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Concerns loom large that global nickel production will continue to exceed demand this year, but LME nickel prices held up relatively well at the start of the second quarter. As nickel inventories in LME warehouses dipped to nearly 40,000 tonnes at the end of April, LME nickel prices have been hovering around US$ 24,000 per tonne of late, up from some US$ 22,000 in late March.

There has been considerable speculation about the creation of new exchange-traded nickel contracts. However, the Financial Times reported in April that the CME Group had decided not to launch a new nickel contract. According to Edward Meir of the Marex Group, a new Class 2 nickel contract would be more useful than another Class 1 contract given the increasing share of nickel pig iron and nickel sulfate production and consumption.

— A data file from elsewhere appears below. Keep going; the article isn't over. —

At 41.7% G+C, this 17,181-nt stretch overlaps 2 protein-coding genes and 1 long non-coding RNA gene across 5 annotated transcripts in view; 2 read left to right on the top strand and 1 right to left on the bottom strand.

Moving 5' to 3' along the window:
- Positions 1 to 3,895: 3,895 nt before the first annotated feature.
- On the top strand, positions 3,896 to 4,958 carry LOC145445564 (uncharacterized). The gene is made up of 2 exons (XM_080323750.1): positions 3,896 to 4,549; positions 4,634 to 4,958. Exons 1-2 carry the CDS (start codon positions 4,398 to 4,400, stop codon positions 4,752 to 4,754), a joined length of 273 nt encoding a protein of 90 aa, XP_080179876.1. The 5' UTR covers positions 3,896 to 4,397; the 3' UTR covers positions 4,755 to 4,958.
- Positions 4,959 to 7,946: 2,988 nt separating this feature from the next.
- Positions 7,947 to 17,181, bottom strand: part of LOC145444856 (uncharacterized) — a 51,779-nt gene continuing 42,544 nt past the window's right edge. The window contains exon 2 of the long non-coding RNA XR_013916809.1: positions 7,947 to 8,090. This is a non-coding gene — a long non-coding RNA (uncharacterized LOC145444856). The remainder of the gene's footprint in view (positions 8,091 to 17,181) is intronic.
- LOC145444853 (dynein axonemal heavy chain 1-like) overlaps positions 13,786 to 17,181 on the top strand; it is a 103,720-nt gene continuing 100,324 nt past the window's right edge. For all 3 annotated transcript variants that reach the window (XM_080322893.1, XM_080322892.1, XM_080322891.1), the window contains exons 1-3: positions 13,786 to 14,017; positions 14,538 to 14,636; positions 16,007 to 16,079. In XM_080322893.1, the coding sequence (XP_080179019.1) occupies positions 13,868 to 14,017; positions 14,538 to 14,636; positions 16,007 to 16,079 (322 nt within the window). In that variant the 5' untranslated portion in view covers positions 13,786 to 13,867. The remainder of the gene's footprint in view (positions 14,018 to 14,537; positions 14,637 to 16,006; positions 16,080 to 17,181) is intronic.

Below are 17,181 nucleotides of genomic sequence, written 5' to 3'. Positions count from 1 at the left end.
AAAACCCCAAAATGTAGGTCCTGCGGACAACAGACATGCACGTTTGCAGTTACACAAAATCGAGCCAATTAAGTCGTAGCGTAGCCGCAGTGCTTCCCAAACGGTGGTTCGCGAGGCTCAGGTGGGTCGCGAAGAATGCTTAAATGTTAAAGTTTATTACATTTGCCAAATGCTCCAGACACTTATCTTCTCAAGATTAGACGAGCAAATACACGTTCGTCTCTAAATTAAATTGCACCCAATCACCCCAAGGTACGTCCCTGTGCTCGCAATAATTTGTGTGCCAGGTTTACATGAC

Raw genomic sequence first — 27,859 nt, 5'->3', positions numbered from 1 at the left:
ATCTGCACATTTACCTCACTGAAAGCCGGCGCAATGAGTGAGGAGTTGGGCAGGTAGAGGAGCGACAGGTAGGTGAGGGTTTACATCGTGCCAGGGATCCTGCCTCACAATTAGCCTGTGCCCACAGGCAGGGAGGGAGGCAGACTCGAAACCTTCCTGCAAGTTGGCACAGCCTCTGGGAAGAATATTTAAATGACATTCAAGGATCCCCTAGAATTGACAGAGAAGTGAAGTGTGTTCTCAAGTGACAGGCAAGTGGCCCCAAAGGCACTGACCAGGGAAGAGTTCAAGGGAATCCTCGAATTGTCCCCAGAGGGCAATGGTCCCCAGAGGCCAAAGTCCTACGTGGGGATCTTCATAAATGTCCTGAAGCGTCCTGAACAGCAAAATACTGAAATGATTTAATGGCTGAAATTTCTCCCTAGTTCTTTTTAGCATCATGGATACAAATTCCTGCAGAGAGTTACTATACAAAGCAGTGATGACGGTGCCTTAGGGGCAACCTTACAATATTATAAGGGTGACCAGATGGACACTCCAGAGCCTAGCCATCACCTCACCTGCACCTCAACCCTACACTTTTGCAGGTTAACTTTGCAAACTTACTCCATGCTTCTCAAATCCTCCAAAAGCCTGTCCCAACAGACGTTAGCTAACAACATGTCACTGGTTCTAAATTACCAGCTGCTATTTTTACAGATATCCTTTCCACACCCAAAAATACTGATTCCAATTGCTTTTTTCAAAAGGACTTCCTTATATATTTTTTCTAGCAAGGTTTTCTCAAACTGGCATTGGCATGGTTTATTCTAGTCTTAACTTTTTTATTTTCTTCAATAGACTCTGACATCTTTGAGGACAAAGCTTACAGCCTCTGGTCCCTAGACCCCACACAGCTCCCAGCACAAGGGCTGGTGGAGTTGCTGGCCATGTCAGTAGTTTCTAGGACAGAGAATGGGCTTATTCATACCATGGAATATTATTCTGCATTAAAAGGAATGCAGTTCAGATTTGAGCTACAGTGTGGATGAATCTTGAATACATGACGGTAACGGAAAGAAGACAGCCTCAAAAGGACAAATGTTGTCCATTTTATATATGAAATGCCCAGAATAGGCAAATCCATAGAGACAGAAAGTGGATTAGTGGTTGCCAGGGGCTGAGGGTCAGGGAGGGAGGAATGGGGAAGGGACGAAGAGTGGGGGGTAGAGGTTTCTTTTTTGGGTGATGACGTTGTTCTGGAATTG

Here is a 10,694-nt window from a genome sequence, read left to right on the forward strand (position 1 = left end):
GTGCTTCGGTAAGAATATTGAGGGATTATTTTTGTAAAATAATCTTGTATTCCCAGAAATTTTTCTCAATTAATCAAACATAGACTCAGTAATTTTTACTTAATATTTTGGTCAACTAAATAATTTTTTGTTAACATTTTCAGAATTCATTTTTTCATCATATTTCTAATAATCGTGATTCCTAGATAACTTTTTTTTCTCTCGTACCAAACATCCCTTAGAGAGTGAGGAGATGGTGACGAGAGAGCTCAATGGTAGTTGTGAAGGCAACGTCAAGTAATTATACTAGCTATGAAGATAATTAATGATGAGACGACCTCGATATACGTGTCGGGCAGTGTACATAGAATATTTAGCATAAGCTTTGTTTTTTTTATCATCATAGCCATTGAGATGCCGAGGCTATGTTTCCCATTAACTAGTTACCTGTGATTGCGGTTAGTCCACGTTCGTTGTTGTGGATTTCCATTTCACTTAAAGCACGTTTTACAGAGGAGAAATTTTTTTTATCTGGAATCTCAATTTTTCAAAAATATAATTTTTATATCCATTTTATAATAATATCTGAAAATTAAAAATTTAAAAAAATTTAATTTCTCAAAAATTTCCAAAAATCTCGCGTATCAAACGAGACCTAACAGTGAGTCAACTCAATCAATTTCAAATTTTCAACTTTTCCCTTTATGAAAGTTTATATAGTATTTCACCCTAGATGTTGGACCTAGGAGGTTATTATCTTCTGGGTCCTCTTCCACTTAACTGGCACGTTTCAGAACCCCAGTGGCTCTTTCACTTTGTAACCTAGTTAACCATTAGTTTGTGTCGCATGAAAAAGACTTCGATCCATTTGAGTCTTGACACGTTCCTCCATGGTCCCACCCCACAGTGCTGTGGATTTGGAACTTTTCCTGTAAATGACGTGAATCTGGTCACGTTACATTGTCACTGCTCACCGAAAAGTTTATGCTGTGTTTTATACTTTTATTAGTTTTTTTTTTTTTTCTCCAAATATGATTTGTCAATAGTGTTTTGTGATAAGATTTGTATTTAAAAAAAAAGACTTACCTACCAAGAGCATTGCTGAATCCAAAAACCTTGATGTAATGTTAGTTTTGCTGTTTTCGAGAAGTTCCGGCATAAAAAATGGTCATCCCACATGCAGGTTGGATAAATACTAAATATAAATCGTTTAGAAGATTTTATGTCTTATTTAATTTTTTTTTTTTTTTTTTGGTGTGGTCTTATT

According to latest figures from worldstainless, global stainless steel melt shop production declined 5.2% last year to 55.26 million tonnes, including a drop of 14.8% in the USA. Inflation and rising interest rates have curtailed consumer spending on durable goods; indeed, the economic slowdown has severely affected demand for household appliance manufacturers and for the construction sector.

Global stainless steel production levels were still depressed in early 2023, according to Macquarie Research, with output levels not expected to recover until the second half of the year amid reports of excess nickel pig iron inventories in China and loss-making operations in both China and Indonesia. 

For exporters of recycled stainless steel, potential trade restrictions - including the revised EU Waste Shipment Regulation and the potential expansion of the Basel Convention to include metal alloys - continue to weigh very heavily. However, US exports of stainless steel scrap surged 120% year on year during the first two months of 2023 to more than 73,000 tonnes thanks to improved demand from India, Taiwan, Mexico and Canada.